Now I can feel that strange, unfurling of anger deep in my stomach. A small part of me is stirring, galvanised by the grating sound of unrestrained agitation. The idiot cannot tell, of course, because this part of me is well concealed beneath layers of decorum. I cut in while they’re taking a wheezing breath. I speak the idiot’s position back to them, to make sure I’ve grasped their (idiotic) point, and then make my argument as clearly and concisely as possible. Again.

The idiot is INFLAMED that I might understand their position and still argue against it. They escalate into a mad frenzy of spit-flinging fury. At this stage they are so psychotically furious their words have devolved into incoherence, and I can only lean back and watch the spittle fly.

Now I am angry. Actually angry. I can feel my entire body stiffen with adrenaline and blaze with a rage that has been slowly brought the boil…

…And I’m out. I’m sorry, but I really don’t believe there’s anything to be gained once the idiot is foaming at the mouth. I say something like, “Okay, let’s just leave it. We’re not getting anywhere with this.” Then I walk away, my veins pulsating with unreleased anger. I go for a walk. I let the cool air bring my temperature back down until it’s no longer the same as that of an exploding star. I read. I go to the zoo.

Sometimes I enjoy a flicker of satisfaction in imagining how it would feel to yell “YOU RUDE, INSUFFERABLE GODDAMN IMBECILE! CAN YOU PLEASE RUB THE TWO LONELY BRAIN CELLS THAT ARE FLOATING AROUND IN THAT THICK SKULL TOGETHER AND GET THEM TO START A SMALL SPARK OF UNDERSTANDING! THERE’S NO REASON TO BE SUCH A HEINOUS TOOLBAG, FOR GOD’S SAKE!”

But it never makes its way to the surface. It stays stuck in my throat like a spiny hairball. I swallow it down while I’m on my long walk. It sinks to the bottom of my stomach where it joins the rest of them; the many words of anger that are left unspoken. My anger issues.

It’s Okay To Not Be Okay

It's Okay to Not be Okay

I don’t know if this post is for you. Maybe. I guess you won’t know either until you’re halfway through it. If it’s not for you, that just means it’s not for you today. It still might be for you three weeks from now, or next Summer. At some point, I think this post will be relevant to your life.

Unfortunately.

Even though it’s Monday, and I would have preferred to start the week with something lighthearted, I sat down to type and this poured out instead in a wave of emotion, so here we are.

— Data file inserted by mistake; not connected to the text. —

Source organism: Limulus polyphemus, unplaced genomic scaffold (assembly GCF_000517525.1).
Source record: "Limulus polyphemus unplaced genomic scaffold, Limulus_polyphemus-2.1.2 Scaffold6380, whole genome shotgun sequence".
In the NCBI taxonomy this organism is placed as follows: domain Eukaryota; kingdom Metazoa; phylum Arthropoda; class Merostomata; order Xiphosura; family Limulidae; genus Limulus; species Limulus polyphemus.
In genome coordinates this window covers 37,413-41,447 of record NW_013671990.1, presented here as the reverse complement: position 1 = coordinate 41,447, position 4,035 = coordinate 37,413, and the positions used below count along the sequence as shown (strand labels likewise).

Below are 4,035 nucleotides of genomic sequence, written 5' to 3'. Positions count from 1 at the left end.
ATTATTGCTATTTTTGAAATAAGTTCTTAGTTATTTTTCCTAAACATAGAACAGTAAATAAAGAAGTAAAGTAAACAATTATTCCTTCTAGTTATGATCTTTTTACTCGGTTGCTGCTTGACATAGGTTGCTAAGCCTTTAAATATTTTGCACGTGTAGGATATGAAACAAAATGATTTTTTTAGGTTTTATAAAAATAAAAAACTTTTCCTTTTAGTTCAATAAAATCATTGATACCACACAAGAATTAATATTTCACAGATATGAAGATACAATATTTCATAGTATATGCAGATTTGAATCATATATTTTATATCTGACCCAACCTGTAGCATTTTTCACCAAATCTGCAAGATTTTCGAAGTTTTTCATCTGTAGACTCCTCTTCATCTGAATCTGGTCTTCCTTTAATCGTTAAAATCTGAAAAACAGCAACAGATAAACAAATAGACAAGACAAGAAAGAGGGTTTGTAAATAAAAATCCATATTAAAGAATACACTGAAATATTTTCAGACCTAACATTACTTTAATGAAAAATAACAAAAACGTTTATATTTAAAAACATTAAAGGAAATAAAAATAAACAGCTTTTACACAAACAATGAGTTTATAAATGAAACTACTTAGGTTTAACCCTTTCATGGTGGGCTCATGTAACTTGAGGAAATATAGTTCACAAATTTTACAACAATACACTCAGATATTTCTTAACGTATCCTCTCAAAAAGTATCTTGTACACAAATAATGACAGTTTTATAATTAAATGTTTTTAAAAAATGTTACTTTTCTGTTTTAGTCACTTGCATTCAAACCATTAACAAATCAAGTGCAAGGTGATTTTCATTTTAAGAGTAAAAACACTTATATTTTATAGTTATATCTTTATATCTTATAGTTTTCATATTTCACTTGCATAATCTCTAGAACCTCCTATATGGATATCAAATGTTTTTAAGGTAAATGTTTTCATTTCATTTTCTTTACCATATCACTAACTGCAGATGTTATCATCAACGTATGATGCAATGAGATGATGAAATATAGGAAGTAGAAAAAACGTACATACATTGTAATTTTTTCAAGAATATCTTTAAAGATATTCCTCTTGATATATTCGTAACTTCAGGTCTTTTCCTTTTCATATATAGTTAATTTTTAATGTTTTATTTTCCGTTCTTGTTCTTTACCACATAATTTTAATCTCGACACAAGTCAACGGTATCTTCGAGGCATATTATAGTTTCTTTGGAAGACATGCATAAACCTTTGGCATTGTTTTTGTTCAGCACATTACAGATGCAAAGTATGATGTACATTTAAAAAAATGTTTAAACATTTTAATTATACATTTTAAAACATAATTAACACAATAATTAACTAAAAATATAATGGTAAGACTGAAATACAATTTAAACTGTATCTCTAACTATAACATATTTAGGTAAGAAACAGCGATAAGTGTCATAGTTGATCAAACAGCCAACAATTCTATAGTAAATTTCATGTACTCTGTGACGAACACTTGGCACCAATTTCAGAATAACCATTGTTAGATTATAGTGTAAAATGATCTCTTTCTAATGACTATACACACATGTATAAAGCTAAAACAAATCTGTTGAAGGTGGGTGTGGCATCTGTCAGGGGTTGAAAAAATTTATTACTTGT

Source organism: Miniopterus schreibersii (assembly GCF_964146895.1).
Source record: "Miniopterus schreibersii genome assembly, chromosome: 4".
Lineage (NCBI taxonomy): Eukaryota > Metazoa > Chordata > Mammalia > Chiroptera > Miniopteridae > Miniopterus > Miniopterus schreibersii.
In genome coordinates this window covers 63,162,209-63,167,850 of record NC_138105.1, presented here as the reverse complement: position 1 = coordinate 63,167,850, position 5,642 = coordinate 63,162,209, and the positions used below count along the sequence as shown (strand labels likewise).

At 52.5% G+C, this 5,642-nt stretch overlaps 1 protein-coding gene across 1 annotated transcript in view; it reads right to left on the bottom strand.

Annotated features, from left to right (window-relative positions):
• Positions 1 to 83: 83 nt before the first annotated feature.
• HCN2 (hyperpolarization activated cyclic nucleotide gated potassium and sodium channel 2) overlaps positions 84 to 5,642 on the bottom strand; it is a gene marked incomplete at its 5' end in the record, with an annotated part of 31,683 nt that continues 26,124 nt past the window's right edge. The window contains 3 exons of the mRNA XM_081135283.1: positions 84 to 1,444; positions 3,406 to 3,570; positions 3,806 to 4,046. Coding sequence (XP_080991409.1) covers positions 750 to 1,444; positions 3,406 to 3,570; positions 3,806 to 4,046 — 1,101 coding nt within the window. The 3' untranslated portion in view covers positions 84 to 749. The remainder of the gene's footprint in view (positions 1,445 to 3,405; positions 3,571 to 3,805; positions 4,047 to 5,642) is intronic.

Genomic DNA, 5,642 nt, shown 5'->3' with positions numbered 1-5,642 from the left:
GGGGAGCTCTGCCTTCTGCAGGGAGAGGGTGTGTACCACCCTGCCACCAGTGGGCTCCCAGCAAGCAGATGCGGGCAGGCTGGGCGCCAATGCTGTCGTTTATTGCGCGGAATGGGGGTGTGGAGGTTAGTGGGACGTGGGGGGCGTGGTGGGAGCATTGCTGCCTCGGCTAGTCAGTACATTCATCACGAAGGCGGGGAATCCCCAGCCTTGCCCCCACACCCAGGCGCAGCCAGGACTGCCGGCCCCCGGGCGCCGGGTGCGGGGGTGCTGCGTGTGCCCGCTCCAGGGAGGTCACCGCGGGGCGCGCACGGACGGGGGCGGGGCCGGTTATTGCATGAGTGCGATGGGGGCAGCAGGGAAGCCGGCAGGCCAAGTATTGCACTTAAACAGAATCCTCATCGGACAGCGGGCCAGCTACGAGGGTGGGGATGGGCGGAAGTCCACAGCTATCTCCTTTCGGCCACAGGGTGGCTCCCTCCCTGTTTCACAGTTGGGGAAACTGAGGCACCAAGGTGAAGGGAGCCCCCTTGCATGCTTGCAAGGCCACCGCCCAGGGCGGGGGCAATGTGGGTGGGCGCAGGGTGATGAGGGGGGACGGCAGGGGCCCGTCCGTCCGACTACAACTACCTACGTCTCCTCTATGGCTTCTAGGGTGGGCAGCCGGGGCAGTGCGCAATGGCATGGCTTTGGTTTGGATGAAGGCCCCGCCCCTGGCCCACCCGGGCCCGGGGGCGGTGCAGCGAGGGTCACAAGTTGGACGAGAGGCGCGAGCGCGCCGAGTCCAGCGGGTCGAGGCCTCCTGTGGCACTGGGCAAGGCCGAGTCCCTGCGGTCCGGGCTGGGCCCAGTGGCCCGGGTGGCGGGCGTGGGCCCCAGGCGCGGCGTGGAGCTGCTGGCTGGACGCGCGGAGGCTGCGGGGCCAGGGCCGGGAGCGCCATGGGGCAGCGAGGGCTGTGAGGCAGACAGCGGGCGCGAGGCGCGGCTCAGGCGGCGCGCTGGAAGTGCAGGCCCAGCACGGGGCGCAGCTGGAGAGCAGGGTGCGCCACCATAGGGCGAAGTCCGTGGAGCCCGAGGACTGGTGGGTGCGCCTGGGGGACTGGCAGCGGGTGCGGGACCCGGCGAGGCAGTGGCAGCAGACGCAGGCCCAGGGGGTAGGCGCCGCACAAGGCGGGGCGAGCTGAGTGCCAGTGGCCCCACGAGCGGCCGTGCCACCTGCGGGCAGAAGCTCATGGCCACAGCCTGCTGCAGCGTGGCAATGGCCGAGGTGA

I want to talk about unhappiness.

This is not an overt unhappiness with people crying at bus stops, or being unnecessarily mean as they cut in front of each other in queues. It’s not a screaming-at-service-staff-about-something-that’s-not-even-their-fault unhappiness, or even the kind of unhappiness that leads to dark undereye circles and terrible dreams. Instead, it’s an almost invisible cheese-wire thread weaving through people’s lives, slicing through their good days. It’s this weak but persistent undercurrent of…

you’re not good enough

you’re not funny enough

you’re not normal enough

you’re not popular enough

you’re not successful enough

you’re not loveable enough

you’re not doing enough

you’re not worthy enough

you’re not trying enough

you’re not happy enough

…..And here’s the thing about that.

It’s always been there. This Gregorian chant of insuffiency is an unfortunate symptom of the human condition. Thankfully, not always. It’s not constant for most people; it tends to chime in at brutally inconvenient times like when you feel so lonely you actually have a legitimate concern you might be invisible, or when you feel like your self-confidence has reached rock bottom and proceeded to dig, or when you have failed spectacularly at something in a public way and are desperately searching for the words to pretend that everything is fine.

It really picks its moments.

This repetitive, monotonous, doubting drone of voices has always been around me, and I just haven’t been paying attention. Now that I’m looking for it, I see it everywhere. I see it, and I recognise it, because guess what? I have it too. Everyone does. Trust me when I say that even the person you look up to the most has had days where they didn’t want to get out of bed.

We know this. We’re all aware of it. We’re alive, and sometimes life is a kick in the teeth. Even the luckiest person can’t avoid the most difficult parts of life forever. Even the cockiest person can’t ignore their inner fears at every waking moment. We’re human, and that means we are skin-draped skeletons walking around with an expiration date, and our short lives are vibrant pops of colour filled with emotion and adventure and love and heartbreak and passion and fury. We collect memories and experiences and feelings and struggles throughout our lives, ee mix them together as we grow, and whatever muddy concoction remains is the sum of our parts.

On some level we are all aware of this.

I think we are getting better as a society at articulating the stickier parts of life, the parts that slow us down, the parts we feel we’ll never move on from. I think it’s great that it’s slowly becoming less taboo to discuss negative feelings.

Have you noticed how we talk about them though?